Friday, September 12, 2008

COMMENTARY: The City Doth Protest Too Much

Even though City Attorney Don Freeman’s introductory remarks at the September 9, 2008 City Council meeting regarding Sue McCloud’s appeal of a Forest and Beach Commission’s unanimous decision to approve the removal of Susan Page’s black acacia tree were characterized by his concern that the City is trying to “ensure for the applicant, the appellant and the general public that we have a clean and open and fair process for everybody involved and we have taken great pains to do that and ensure that nobody has been able to influence the staff or any of the elected or appointed officials,” it is telling that he found it necessary to express these thoughts, as if members of the public had reason to believe the process had been unfairly influenced and/or presented in a partial manner.

Evidence that the City had not been fair and impartial in the process of determining whether to approve or deny Carmelite Susan Page’s application to remove her black acacia tree is substantial. To wit, at every step in the process involving Susan Page’s intention to remove her “dangerous” black acacia tree on her private property, Sue McCloud, Susan Page’s neighbor directly to the east, delayed the process and attempted to influence the outcome, as follows:

Sue McCloud instigated or condoned, and in any event oversaw, the delay of Susan Page’s application to the Forest and Beach Commission for the removal of her black acacia tree multiple times over many months.

Sue McCloud instigated or condoned, and in any event oversaw, the delay of her appeal of the Forest and Beach Commission’s unanimous decision approving the removal of Susan Page’s black acacia tree to the City Council for four months.

Sue McCloud highlighted documents which were subsequently copied and distributed to the public and loaded onto the City’s website as part of the City Council September 9, 2008 Agenda Packet; highlighted documents which were not only addressed to and written by her, but also documents not written or addressed to her, namely a Tree Assessment prepared for Susan Page by certified arborist Frank Ono, Memorandums from City Forester Mike Branson, Susan Page’s Applications For Permit to Remove or Prune Trees and correspondence from Susan Page to the Forest and Beach Commission. Highlighted portions were favorable to Sue McCloud’s position of retaining and pruning the existing black acacia tree.

At the meeting, and after the Agenda Packet had been prepared for the public and loaded onto the City’s website, a Supplemental Packet from Sue McCloud was entered into the public record and distributed. These documents were also highlighted, including a report from a hired arborist.

Given the aforementioned facts, it is telling that during City Council deliberations on the appeal, City Council Members Gerard Rose (“I didn’t make up my mind until just now”), Ken Talmage (“Well, I haven’t made up my mind”) and Karen Sharp ("I too was so totally undecided”) all expressed sentiments that they had not made up their minds prior to the public hearing, which begs the question, don’t council members always keep an open mind and decide on the merits of each item only after they hear all of the oral testimony and deliberate among themselves?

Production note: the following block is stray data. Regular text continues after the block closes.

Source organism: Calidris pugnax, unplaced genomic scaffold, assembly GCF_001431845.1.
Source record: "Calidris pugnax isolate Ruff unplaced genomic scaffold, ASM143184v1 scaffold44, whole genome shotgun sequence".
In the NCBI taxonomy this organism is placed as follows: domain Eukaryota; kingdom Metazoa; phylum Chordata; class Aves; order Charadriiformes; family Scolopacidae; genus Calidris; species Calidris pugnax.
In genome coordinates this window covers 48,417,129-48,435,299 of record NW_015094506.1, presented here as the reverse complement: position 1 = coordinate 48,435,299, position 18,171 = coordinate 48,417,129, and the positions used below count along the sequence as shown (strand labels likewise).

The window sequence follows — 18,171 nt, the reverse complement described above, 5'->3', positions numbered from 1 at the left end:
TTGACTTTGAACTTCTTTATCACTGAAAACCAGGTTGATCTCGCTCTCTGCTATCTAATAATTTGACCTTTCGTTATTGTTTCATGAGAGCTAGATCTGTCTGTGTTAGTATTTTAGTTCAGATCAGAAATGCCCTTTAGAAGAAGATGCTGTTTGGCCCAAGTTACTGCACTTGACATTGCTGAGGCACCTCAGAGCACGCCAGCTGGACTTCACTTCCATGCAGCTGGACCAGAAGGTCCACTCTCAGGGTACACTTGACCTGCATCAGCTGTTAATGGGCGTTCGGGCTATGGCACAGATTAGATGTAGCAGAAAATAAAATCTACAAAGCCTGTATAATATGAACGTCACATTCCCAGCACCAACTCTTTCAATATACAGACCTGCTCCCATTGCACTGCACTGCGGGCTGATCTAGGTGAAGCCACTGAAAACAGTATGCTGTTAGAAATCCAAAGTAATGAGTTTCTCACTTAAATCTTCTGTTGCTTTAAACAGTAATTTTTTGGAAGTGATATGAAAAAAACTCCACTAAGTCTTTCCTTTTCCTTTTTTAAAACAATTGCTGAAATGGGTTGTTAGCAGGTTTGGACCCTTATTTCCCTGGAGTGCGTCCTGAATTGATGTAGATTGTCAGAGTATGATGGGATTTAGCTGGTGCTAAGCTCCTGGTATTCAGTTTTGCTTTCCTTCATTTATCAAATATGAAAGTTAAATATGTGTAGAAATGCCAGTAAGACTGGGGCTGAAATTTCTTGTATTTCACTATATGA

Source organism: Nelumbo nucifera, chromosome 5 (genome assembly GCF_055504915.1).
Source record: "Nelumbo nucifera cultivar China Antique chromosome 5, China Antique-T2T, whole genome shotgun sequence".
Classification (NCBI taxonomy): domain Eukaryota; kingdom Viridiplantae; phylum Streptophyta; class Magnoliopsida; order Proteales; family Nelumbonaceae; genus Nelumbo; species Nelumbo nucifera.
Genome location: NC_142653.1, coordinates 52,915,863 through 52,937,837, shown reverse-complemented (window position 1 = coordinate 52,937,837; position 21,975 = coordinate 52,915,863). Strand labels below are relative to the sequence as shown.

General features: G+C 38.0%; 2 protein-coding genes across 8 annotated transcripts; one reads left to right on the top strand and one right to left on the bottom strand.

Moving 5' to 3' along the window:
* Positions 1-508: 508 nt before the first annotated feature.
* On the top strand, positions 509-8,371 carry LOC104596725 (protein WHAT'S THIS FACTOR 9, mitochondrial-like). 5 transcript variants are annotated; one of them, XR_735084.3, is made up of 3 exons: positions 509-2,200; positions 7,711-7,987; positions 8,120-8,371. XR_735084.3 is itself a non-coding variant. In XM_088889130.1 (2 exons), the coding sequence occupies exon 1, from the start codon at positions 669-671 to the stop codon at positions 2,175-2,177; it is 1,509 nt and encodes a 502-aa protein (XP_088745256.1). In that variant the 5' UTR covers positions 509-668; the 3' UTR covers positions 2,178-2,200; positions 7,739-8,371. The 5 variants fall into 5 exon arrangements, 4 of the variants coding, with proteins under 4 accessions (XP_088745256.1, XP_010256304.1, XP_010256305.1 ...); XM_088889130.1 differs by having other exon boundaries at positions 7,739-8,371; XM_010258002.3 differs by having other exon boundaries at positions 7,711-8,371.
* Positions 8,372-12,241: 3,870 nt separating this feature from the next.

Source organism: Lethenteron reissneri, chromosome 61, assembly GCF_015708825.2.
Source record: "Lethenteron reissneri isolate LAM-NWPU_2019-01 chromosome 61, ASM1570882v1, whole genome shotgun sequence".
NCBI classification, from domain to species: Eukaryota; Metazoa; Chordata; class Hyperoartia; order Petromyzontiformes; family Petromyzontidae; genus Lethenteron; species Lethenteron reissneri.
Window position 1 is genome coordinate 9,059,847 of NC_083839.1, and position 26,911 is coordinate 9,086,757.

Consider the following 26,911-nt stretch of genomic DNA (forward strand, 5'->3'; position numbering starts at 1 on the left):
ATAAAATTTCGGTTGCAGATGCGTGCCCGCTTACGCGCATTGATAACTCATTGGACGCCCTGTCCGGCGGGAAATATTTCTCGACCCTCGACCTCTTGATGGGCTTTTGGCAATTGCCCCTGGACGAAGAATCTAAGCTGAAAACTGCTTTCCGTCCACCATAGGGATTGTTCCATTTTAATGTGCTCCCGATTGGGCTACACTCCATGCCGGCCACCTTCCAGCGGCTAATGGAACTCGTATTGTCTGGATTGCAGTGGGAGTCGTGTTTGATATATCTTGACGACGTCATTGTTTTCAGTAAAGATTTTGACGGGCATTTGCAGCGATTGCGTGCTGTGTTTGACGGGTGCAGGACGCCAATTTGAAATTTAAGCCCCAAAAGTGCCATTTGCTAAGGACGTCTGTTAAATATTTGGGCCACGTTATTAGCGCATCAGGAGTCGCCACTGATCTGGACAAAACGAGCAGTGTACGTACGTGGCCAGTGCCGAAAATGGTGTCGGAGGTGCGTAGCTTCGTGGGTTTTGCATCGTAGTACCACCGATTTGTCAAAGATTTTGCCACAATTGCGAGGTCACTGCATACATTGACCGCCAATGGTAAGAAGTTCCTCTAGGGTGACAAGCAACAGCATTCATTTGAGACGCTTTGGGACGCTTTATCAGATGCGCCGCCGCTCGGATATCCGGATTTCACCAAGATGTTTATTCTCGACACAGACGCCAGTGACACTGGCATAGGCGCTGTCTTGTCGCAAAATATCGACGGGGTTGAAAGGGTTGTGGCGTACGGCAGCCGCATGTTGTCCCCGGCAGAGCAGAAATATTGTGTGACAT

In the end, the City Council voted 3-1, Council Member Gerard Rose dissenting, to uphold the Forest and Beach Commission’s unanimous decision approving the removal of Susan Page’s black acacia tree. However, the actions of Sue McCloud during this process illustrate her penchant for misusing her position as mayor, a public trust, to promote and pursue her personal interests above the interests of another Carmelite and the general interests of all Carmelites.

3 comments:

Anonymous said...

Members of the public have every reason to believe that Mayor McCloud would bring undue influence to bear on city staff, appointed and elected officials. This has been her way of trying to run the city at least since she was first elected as mayor. In this case she simply ordered staff to remove Susan Page's appeal from the Forest and Beach Commission's agenda each time she tried to get on it. The first time commissioners became aware of the situation was when Page brought it to their attention during the Appearances section at which people can speak on any subject not on the agenda. If McCloud did not attempt to pressure staff, commissioners or city councilors after Page was heard by the Commission, it would be unusual but a change for the better. Alternatively, she may have attempted to do so and been unsuccessful. That could mean that she's losing her power to scare staff and officials. This would also be a change for the better.

CJ said...

Sue McCloud, like nearly all politicians, must be watched 24/7 because she cannot be trusted to do what is right by we, the people. Here the lesson is clear. To be accountable to the public, a bright light must shine on all of Sue McCloud’s activities and She must be made to defend her point of view in public for long enough for people to pay attention and be aware of Sue McCloud’s unilateral and underhanded actions. Here we were all lucky in the person of Susan Page. Susan Page stood up to Sue McCloud. Susan Page hired an attorney to deal with an unreasonable and rigid Sue McCloud. Susan Page persisted when most people would have throw up their hands and quit. In a just system, Sue McCloud would be forced to pay Susan Page’s attorney’s fees and be made to apologize to everyone for wasting our time.

Anonymous said...

I guess Sue McCloud will do and try anything to get what she wants. It is troubling she thinks part time residents have fewer rights than full time residents. As if she should be given more consideration as a full time next door neighbor than a part time resident property owner and tree owner. She is not someone I feel comfortable with as a part time resident and residential property tax payer.